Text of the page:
The Use of Trusts Continue to Decline

Changes to the UK tax regime in recent years, and possibly the use of scare tactics by the government have contributed to the decline in people using trusts, even though trusts can help towards a secure financial environment for the future of your family.

Figures published by HMRC showed that the number of trusts required to declare their income declined by almost one-fifth between 2008-09 and 2012-13, the most recent for which data are available. The tax paid by trusts fell below £1bn.

One of the most significant factors in the decline of trust use is probably down to the introduction of a transferable nil-rate inheritance tax band in 2007. This change effectively increased the nil-rate band for a married couple to £650,000.

The introduction of the transferable nil-rate band, means any unused IHT threshold from a deceased spouse can be used by their remaining partner when they die. This effectively takes many estates valued at up to £650,000 out of the IHT bracket.

Tina Riches, national tax partner at accountants Smith & Williamson said: “It was fairly common for well-off people to set up discretionary will trusts where the spouse might have needed the assets. When the transferable band was introduced, it did away with the need to do this in many cases.”

Another reason for the decline of trusts was the rise of CGT rates in 2010, which put hundreds of thousands of trusts at risk, particularly family trusts set up for young children.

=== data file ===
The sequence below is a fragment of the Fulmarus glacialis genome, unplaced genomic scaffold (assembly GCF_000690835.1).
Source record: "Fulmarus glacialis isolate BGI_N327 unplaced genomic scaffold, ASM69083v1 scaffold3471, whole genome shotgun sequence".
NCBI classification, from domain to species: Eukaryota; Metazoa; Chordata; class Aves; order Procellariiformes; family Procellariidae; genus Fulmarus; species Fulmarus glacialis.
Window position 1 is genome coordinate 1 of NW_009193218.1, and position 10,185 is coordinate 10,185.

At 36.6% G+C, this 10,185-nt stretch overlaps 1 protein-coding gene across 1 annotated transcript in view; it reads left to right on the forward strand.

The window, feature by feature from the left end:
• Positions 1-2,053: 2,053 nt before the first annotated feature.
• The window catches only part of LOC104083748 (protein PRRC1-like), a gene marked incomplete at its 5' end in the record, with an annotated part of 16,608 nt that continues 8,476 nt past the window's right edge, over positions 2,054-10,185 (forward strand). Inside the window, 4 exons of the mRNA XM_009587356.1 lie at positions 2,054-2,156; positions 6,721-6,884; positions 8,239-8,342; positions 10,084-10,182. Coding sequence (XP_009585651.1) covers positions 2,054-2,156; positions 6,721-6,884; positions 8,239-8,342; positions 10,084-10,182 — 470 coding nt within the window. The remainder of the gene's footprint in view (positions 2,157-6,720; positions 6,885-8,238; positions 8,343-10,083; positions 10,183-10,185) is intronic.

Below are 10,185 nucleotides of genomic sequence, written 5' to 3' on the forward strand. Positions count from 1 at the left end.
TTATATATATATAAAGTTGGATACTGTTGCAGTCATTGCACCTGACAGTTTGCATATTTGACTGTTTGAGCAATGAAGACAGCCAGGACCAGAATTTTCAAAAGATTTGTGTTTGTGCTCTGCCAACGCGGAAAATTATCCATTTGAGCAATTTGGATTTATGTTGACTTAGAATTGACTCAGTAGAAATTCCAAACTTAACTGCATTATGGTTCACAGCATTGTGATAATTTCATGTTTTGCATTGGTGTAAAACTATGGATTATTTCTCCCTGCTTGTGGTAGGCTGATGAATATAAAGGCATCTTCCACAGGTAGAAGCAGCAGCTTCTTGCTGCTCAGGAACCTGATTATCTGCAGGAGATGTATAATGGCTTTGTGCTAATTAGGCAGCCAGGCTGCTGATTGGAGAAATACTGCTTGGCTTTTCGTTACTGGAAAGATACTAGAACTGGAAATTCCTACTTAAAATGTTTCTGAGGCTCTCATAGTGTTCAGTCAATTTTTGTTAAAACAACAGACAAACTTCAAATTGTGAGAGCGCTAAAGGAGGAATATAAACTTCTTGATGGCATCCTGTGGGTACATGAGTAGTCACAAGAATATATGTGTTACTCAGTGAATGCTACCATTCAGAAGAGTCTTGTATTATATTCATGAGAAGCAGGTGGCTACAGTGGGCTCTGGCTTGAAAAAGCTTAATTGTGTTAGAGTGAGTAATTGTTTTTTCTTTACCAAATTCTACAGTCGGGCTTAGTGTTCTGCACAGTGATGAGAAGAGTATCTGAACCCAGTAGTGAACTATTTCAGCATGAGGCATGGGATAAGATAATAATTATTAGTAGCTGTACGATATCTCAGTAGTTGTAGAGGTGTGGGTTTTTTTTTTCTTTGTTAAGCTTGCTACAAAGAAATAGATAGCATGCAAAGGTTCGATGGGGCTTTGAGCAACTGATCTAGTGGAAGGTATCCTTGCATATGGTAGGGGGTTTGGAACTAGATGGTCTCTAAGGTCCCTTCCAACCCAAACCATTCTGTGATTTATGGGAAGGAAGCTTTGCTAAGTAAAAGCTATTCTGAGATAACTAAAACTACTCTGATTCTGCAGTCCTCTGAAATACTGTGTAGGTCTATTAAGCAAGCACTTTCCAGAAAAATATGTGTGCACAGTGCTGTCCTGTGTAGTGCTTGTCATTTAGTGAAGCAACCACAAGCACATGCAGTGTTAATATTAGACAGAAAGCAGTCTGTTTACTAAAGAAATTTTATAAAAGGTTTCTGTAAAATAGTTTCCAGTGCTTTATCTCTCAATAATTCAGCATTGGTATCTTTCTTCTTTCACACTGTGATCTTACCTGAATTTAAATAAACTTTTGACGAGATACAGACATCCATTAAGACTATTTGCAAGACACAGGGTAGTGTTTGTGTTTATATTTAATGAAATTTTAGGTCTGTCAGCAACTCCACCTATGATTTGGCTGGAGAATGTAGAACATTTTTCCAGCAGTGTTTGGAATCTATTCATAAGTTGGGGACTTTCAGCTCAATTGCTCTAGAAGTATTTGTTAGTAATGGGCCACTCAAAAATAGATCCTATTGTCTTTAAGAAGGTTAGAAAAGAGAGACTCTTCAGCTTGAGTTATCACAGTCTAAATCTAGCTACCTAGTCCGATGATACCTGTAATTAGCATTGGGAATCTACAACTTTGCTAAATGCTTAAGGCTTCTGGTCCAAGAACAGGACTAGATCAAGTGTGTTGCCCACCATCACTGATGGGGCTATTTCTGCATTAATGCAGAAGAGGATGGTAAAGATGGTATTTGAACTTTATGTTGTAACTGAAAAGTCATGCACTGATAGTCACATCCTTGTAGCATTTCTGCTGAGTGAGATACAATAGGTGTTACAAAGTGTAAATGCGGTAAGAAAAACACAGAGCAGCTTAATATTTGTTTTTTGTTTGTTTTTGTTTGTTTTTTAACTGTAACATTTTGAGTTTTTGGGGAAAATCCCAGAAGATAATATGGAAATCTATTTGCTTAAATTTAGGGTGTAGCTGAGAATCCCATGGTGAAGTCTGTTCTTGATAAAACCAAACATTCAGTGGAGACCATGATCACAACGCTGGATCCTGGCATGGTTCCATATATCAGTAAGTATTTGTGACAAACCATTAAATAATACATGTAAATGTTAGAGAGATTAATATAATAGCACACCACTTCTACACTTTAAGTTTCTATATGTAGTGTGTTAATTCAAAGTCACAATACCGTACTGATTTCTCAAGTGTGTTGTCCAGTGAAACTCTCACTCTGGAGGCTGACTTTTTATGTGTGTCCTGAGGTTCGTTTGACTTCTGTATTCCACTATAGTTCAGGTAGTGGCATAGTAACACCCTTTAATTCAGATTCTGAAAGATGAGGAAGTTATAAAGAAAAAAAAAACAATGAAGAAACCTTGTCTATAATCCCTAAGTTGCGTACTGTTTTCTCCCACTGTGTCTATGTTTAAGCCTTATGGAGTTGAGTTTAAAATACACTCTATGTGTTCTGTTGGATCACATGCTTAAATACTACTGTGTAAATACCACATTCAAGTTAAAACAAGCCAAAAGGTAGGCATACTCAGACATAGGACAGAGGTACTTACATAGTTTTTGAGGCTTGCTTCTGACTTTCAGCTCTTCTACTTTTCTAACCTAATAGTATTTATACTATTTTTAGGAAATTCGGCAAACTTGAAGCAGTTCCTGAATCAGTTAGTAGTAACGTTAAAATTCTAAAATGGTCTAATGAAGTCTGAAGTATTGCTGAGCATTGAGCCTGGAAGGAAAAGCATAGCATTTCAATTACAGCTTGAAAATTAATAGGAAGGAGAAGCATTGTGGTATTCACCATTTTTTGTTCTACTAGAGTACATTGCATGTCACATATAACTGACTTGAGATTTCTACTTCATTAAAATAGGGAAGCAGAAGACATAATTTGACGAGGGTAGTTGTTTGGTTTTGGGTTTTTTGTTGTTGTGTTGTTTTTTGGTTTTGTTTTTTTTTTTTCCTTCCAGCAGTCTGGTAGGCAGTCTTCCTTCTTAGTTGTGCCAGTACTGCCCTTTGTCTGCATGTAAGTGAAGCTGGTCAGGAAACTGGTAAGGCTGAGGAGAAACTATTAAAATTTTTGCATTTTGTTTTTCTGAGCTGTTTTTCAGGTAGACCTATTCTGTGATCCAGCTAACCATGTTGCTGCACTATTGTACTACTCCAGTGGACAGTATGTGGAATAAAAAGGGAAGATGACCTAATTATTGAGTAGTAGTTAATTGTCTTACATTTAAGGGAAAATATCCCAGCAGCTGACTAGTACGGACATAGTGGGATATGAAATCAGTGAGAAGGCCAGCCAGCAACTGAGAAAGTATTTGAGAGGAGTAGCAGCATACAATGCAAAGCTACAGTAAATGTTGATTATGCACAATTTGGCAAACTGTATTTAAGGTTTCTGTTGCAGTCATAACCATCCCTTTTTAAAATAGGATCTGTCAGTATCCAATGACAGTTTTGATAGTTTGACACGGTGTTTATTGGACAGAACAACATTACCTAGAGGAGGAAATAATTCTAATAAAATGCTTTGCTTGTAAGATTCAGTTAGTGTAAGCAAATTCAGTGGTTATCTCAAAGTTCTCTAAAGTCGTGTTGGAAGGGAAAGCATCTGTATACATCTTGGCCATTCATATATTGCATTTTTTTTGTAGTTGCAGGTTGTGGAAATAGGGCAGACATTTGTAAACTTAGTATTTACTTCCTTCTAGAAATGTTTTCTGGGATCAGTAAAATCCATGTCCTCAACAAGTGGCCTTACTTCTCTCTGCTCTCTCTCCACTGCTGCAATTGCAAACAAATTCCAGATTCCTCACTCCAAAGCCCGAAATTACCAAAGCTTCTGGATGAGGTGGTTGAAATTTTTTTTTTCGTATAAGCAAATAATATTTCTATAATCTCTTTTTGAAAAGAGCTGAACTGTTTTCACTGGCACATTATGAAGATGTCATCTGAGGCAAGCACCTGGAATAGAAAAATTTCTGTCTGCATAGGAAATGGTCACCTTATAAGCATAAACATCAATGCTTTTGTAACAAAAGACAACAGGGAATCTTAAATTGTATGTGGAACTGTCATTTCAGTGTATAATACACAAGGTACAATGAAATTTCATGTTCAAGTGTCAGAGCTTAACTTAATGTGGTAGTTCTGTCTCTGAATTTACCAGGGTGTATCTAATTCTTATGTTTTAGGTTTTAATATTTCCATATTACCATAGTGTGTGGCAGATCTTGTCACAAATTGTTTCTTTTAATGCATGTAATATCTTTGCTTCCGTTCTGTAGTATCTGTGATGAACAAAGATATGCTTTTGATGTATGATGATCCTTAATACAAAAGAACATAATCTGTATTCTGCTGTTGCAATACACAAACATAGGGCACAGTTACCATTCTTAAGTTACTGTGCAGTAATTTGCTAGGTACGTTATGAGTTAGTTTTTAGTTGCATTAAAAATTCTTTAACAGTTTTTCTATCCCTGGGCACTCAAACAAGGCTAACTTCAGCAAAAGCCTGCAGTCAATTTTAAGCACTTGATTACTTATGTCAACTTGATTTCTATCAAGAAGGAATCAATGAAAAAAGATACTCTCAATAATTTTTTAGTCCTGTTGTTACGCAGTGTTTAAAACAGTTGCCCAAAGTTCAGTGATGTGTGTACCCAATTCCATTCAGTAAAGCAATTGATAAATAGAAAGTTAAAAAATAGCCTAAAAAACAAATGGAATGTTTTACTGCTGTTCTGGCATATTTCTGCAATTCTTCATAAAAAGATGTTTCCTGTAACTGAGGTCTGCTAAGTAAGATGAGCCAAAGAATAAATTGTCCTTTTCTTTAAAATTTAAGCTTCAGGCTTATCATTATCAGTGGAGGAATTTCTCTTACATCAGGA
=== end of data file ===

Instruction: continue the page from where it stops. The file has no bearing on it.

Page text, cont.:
The applicable rate of capital gains tax — which is payable on the increase in value of assets that are taken out or put into a trust, increased from 18 per cent to 28 per cent.

The rate of tax levied on trust income — which accounts for the majority of trust tax revenues — also increased in 2010-11 from 40 per cent to 50 per cent. The rate payable on UK dividend income rose to 42.5 per cent. These rates were both lowered by five percentage points in 2013-14.

Andrew Hubbard, tax partner at Baker Tilly, said that these tax increases were part of a long-term trend that has eroded the tax advantages of using trusts for wealth planning.

“It is quite rare nowadays for trusts to be set up purely with a tax motive . . . The tax regime is essentially now tax-neutral.”

In December, the UK government decided not to pursue plans for a so-called “settlement nil-rate band”, where each taxpayer would have a lifetime allowance for tax-free transfers into trusts.

There is an exemption for trusts that can take advantage of the 10 per cent Entrepreneurs relief rate on CGT, but there are rumours of this being changed.

All these factors coupled with the constant scaremongering by the government about tax avoidance, have led to a decline in the use of trusts and less public faith in them.

The truth is, is that trusts are still the best way to provide a protective tax regime for your family. In fact, estate planning can be an important and integral part of your family’s future.

Stephen Pallister, trusts partner at Wiggin Osborne Fullerlove and a member of the tax committee for the Law Society, says:

“The government is too focused on trusts as vehicles for tax avoidance. We would like to see them thinking about the benefits that trusts bring to families.”

Stephen Herring, senior tax partner at accountancy firm BDO, says: “Over the years, governments all seem to have taken a very negative position on trusts and appear to think they are some kind of tax scam but many people use them as a way of controlling assets for their children.”

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